Derby runner-up Good Magic — 'he's legit' — gets another shot at Justify in the Preakness

Thank you for supporting our journalism. This article is available exclusively for our subscribers, who help fund our work at The Baltimore Sun.

Good Magic has more than earned his spot as the faithful rival to Justify in this year’s Triple Crown series.

He was the 2-year-old champion of this class and ran well enough to win the Kentucky Derby, though he could not catch Justify.


“He’s a horse that’s going to show up every time. That, I know,” said trainer Chad Brown, who made his first appearance of the week at Pimlico Race Course on Friday morning. “He’s earned a lot of respect, even in defeat at the Derby. I feel like a lot people respect this horse now, that he’s legit. He’s not just a horse that had a lucky day at Del Mar in the Breeders’ Cup. He’s a real top-class, classic racehorse.”

That said, Brown acknowledged his horse will have to improve if he’s to turn the tables on Justify, as Exaggerator did on Derby champion Nyquist in 2016.


“We’re going to have to take another step forward, which I’m optimistic the horse can,” he said. “And we’re going to have to see if Justify, a horse that’s moved forward every start of his life so far, we probably have to see him finally take a slight regression to make up that amount of distance between the two. And it’s a horse race. That can happen. It’s hard for horses to keep moving forward.”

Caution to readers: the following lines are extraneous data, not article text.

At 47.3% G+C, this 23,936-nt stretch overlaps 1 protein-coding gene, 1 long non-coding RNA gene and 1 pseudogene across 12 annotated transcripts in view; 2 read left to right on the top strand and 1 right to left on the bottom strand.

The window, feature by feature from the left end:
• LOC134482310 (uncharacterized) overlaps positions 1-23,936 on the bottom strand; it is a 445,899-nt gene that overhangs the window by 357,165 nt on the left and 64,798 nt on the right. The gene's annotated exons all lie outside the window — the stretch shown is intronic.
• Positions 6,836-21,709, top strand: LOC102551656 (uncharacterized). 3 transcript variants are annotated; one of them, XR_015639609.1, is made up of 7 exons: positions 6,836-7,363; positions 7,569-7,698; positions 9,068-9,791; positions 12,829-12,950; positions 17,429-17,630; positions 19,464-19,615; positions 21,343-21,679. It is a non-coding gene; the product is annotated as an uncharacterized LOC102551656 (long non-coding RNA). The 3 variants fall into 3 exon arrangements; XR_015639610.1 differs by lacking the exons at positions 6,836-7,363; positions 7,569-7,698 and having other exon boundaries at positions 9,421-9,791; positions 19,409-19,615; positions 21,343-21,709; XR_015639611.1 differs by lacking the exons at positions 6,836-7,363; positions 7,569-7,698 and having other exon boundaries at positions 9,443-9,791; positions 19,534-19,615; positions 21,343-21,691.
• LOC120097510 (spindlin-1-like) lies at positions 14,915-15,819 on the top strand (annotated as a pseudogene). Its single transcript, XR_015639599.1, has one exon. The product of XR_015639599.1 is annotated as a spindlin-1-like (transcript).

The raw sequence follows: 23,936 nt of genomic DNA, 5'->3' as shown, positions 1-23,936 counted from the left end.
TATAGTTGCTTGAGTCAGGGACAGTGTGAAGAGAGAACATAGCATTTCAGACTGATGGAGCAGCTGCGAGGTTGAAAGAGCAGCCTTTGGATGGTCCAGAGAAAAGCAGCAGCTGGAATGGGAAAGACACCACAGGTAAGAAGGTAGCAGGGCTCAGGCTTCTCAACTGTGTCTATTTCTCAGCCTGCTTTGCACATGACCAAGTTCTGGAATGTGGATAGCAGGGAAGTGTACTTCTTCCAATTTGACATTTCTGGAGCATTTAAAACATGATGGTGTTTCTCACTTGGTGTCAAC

He envisions a similar race to the Derby, with Good Magic stalking Justify and trying to move on him at the top of the stretch.

“I think so. The way the draw shook out, Justify drew very well, outside. He’s away from everyone and doesn’t have any pressure on him,” said Brown, whose horse will start from the No. 5 post. “So we’re just going to have to get a clean break and save some ground, not let him get too far away.”

Good Magic, a 3-1 second choice in the morning line, is not as physically imposing as Justify and probably not quite as fast, but Brown said if he has an advantage, it’s his mind.

“This horse is so reserved, so smart,” he said. “He’s always handled stuff like a horse that has a ton of experience, even going into his first start and his first breeze for us. He’s always acted like a professional.”

Some observers have speculated that Brown did not want to bring Good Magic to Pimlico for his third start in six weeks and instead wanted to rest him up for the summer. But owner Bob Edwards has dismissed such talk, saying he didn’t push Brown to run the second leg of the Triple Crown.

Brown said he never planned to run Good Magic in the June 9 Belmont Stakes, so it made sense to give him another chance now, given his fitness coming out of the Derby.

“I don’t see a scenario where this horse runs in the Belmont at all,” he explained. “He just doesn’t strike me as a mile-and-a-half horse, and win or lose tomorrow, this horse won’t be running in the Belmont.”


Pimlico certainly holds warm memories for Brown, who won his first Triple Crown race, with Cloud Computing, in the 2017 Preakness. He’s won the last two Eclipse Awards as the best trainer in the country.

“It was just an incredible race last year, a special moment for me and my team,” he said. “To have our first Triple Crown win here at Pimlico — a track we’ve always liked coming to — but to have success in the Preakness is really the ultimate experience here in Baltimore. And I’m eager to get back in that infield if we can.”